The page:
The ongoing and entirely admirable initiative to make alcohol to-go a legal thing in Texas has crossed an important threshold, with a bill filed by two heroic Dallas-Fort Worth legislators in both the Texas Senate and House.
Senator Kelly Hancock and Representative Charlie Geren filed SB 298 / HB 1094 to make Governor Greg Abbott's emergency waiver — allowing restaurants to safely sell alcohol with pickup and delivery food orders — a permanent thing.
SB 298 / HB 1094 would allow restaurants with a mixed beverage permit and a food and beverage certificate from TABC to sell beer, wine, and cocktails with food orders that are purchased for pickup or delivery, including through third-party delivery companies.
The bill requires that all alcoholic beverages be sealed either in their original, manufacturer-sealed container, or in a tamper-proof container that is labeled with the business' name and the words "alcoholic beverage."
Kelly Hancock represents Senate District 9, which includes portions of Tarrant and Dallas Counties. Charlie Geren represents District 99, which covers a wide swath northwest of Fort Worth. Go DFW.
Senator Hancock is Chairman of the Texas Senate's Business & Commerce Committee, and Representative Geren is Chairman of House Administration.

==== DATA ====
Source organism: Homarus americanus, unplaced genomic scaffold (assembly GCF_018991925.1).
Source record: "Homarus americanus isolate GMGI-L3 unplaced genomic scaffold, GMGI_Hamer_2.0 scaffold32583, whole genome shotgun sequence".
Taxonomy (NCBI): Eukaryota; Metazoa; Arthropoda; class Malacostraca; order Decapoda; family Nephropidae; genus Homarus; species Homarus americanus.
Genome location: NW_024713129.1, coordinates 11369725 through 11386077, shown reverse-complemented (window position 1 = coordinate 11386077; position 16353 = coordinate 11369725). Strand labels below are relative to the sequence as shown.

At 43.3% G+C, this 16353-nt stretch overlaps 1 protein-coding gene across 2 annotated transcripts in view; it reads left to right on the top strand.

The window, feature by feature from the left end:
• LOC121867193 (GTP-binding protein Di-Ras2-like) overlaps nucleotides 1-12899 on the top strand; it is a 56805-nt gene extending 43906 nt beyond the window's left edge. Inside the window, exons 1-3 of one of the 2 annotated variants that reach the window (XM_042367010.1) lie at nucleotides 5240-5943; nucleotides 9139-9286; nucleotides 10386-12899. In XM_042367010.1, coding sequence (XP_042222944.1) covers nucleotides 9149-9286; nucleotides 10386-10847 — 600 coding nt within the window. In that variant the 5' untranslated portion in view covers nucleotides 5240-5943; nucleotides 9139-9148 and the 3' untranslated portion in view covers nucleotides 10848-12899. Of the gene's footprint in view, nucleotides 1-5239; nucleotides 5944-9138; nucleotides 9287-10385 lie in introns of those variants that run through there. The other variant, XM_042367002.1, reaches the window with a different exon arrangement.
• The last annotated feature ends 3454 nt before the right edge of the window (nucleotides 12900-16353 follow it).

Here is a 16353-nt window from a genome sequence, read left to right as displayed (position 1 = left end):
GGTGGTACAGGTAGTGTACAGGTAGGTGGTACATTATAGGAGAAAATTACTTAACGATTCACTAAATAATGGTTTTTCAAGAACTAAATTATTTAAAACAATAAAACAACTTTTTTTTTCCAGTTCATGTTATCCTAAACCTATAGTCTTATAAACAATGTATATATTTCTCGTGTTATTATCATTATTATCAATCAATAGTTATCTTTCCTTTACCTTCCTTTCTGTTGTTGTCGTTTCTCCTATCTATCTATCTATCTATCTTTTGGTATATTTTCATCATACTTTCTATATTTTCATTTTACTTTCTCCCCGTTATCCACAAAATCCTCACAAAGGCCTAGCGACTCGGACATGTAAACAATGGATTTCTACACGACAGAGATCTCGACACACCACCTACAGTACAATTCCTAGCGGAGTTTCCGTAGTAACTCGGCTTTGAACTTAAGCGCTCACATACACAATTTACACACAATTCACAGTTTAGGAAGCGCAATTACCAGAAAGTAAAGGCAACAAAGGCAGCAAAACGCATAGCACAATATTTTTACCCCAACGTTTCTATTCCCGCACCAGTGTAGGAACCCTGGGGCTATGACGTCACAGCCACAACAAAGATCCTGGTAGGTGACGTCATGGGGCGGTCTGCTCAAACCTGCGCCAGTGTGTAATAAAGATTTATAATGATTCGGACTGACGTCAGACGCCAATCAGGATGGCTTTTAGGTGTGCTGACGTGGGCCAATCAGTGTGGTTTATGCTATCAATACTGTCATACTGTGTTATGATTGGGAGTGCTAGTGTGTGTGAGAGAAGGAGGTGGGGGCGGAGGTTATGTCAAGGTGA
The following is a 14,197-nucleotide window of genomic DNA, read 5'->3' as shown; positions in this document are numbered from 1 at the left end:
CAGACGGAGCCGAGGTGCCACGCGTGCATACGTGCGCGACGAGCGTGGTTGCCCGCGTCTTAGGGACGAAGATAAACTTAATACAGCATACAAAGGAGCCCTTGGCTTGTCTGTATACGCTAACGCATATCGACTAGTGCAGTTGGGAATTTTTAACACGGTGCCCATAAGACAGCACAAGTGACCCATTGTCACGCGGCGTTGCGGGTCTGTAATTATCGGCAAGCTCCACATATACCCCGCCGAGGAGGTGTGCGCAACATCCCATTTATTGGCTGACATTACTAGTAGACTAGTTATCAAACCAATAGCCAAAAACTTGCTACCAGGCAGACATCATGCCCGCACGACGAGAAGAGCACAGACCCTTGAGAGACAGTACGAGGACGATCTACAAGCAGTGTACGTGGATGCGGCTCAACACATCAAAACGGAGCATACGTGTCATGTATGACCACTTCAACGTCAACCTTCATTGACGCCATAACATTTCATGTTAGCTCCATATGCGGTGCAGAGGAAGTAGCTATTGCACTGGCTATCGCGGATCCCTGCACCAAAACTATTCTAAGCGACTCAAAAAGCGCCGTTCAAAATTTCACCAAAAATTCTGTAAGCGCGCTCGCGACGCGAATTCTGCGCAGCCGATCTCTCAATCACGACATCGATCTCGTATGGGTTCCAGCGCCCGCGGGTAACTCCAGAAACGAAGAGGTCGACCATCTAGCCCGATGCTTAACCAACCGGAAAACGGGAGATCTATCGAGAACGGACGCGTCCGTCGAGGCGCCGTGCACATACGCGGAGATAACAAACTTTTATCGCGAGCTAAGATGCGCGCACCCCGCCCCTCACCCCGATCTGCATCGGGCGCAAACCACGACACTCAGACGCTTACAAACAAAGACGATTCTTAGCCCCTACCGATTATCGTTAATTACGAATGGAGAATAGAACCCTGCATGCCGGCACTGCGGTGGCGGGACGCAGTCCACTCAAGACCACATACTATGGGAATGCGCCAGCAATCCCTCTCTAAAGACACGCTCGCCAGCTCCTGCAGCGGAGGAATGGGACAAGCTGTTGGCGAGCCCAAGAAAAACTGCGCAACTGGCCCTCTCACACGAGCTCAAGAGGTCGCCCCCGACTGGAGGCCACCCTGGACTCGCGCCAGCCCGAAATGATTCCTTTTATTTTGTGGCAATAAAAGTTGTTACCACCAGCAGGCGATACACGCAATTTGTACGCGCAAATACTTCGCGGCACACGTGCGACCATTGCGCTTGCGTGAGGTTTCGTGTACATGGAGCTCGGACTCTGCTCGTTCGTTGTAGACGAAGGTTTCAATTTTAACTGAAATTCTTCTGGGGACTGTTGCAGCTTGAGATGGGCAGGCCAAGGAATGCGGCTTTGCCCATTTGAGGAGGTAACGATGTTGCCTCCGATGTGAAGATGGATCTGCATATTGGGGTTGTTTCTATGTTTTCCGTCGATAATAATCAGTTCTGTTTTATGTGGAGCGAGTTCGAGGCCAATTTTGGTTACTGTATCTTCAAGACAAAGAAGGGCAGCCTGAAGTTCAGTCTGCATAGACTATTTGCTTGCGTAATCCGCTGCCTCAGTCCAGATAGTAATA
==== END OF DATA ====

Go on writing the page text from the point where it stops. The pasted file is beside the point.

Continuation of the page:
Geren says in a statement that he and Hancock have been working alongside TRA, the Texas Alcoholic Beverage Commission, and other stakeholders over the past several months on legislation "to allow restaurants with mixed beverage permits to sell alcohol to-go directly to their customers, or to be delivered by third-party delivery companies."
"I look forward to working with the legislature to pass this bill that will be a valuable revenue source to help our Texas restaurants come back from the devastating impacts of the pandemic," he says.
While there's no timetable as of yet, Texas' 87th legislative session begins January 12 and runs through May.
Texas Restaurant Association CEO Emily Williams Knight says in a statement that the TRA applauds Chairman Hancock, Chairman Geren, and other allies such as The Texas Package Stores Association, whose support resulted in the filing of SB 298 / HB 1094.
"We know the road to recovery will be long, which is precisely why we need tools like alcohol to-go to become permanent," Knight says. "But even more than that, the filing of this bill is exciting because it demonstrates that Texas is ready, not just to rebuild, but to rebuild stronger than ever."